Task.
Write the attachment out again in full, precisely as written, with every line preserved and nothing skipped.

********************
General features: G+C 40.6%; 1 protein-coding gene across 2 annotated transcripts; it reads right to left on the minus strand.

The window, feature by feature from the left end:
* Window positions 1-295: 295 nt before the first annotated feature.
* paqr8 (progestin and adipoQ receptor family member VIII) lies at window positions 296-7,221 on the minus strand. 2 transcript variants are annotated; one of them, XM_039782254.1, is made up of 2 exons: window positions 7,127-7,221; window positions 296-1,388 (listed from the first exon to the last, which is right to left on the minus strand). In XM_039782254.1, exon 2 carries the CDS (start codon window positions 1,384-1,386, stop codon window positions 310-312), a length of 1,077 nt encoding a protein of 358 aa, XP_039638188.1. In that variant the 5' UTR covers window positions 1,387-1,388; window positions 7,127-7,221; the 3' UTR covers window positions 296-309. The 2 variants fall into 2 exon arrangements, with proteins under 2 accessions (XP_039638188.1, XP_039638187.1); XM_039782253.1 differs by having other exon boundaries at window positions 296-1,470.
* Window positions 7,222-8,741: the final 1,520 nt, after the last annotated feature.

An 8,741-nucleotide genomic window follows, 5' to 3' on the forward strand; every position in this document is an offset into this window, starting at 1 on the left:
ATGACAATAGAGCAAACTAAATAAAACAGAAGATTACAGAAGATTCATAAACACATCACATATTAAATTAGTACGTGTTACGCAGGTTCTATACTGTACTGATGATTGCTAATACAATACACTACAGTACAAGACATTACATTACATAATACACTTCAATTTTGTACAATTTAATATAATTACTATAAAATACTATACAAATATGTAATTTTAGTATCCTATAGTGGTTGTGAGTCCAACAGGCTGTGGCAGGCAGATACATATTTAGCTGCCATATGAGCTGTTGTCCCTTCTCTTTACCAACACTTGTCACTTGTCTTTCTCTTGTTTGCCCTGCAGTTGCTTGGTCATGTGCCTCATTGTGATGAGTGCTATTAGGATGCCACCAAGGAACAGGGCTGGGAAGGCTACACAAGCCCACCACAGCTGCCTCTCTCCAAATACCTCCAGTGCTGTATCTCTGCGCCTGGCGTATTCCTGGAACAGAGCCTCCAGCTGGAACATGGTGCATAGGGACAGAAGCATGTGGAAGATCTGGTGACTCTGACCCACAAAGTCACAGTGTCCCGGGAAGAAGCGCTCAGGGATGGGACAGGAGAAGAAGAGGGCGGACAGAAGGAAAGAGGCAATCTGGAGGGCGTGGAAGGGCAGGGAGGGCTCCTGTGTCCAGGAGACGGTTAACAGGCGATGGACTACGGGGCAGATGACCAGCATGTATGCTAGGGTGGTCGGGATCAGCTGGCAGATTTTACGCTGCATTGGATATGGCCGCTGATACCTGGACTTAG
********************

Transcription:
General features: G+C 40.6%; 1 protein-coding gene across 2 annotated transcripts; it reads right to left on the minus strand.

The window, feature by feature from the left end:
* Window positions 1-295: 295 nt before the first annotated feature.
* paqr8 (progestin and adipoQ receptor family member VIII) lies at window positions 296-7,221 on the minus strand. 2 transcript variants are annotated; one of them, XM_039782254.1, is made up of 2 exons: window positions 7,127-7,221; window positions 296-1,388 (listed from the first exon to the last, which is right to left on the minus strand). In XM_039782254.1, exon 2 carries the CDS (start codon window positions 1,384-1,386, stop codon window positions 310-312), a length of 1,077 nt encoding a protein of 358 aa, XP_039638188.1. In that variant the 5' UTR covers window positions 1,387-1,388; window positions 7,127-7,221; the 3' UTR covers window positions 296-309. The 2 variants fall into 2 exon arrangements, with proteins under 2 accessions (XP_039638188.1, XP_039638187.1); XM_039782253.1 differs by having other exon boundaries at window positions 296-1,470.
* Window positions 7,222-8,741: the final 1,520 nt, after the last annotated feature.

An 8,741-nucleotide genomic window follows, 5' to 3' on the forward strand; every position in this document is an offset into this window, starting at 1 on the left:
ATGACAATAGAGCAAACTAAATAAAACAGAAGATTACAGAAGATTCATAAACACATCACATATTAAATTAGTACGTGTTACGCAGGTTCTATACTGTACTGATGATTGCTAATACAATACACTACAGTACAAGACATTACATTACATAATACACTTCAATTTTGTACAATTTAATATAATTACTATAAAATACTATACAAATATGTAATTTTAGTATCCTATAGTGGTTGTGAGTCCAACAGGCTGTGGCAGGCAGATACATATTTAGCTGCCATATGAGCTGTTGTCCCTTCTCTTTACCAACACTTGTCACTTGTCTTTCTCTTGTTTGCCCTGCAGTTGCTTGGTCATGTGCCTCATTGTGATGAGTGCTATTAGGATGCCACCAAGGAACAGGGCTGGGAAGGCTACACAAGCCCACCACAGCTGCCTCTCTCCAAATACCTCCAGTGCTGTATCTCTGCGCCTGGCGTATTCCTGGAACAGAGCCTCCAGCTGGAACATGGTGCATAGGGACAGAAGCATGTGGAAGATCTGGTGACTCTGACCCACAAAGTCACAGTGTCCCGGGAAGAAGCGCTCAGGGATGGGACAGGAGAAGAAGAGGGCGGACAGAAGGAAAGAGGCAATCTGGAGGGCGTGGAAGGGCAGGGAGGGCTCCTGTGTCCAGGAGACGGTTAACAGGCGATGGACTACGGGGCAGATGACCAGCATGTATGCTAGGGTGGTCGGGATCAGCTGGCAGATTTTACGCTGCATTGGATATGGCCGCTGATACCTGGACTTAG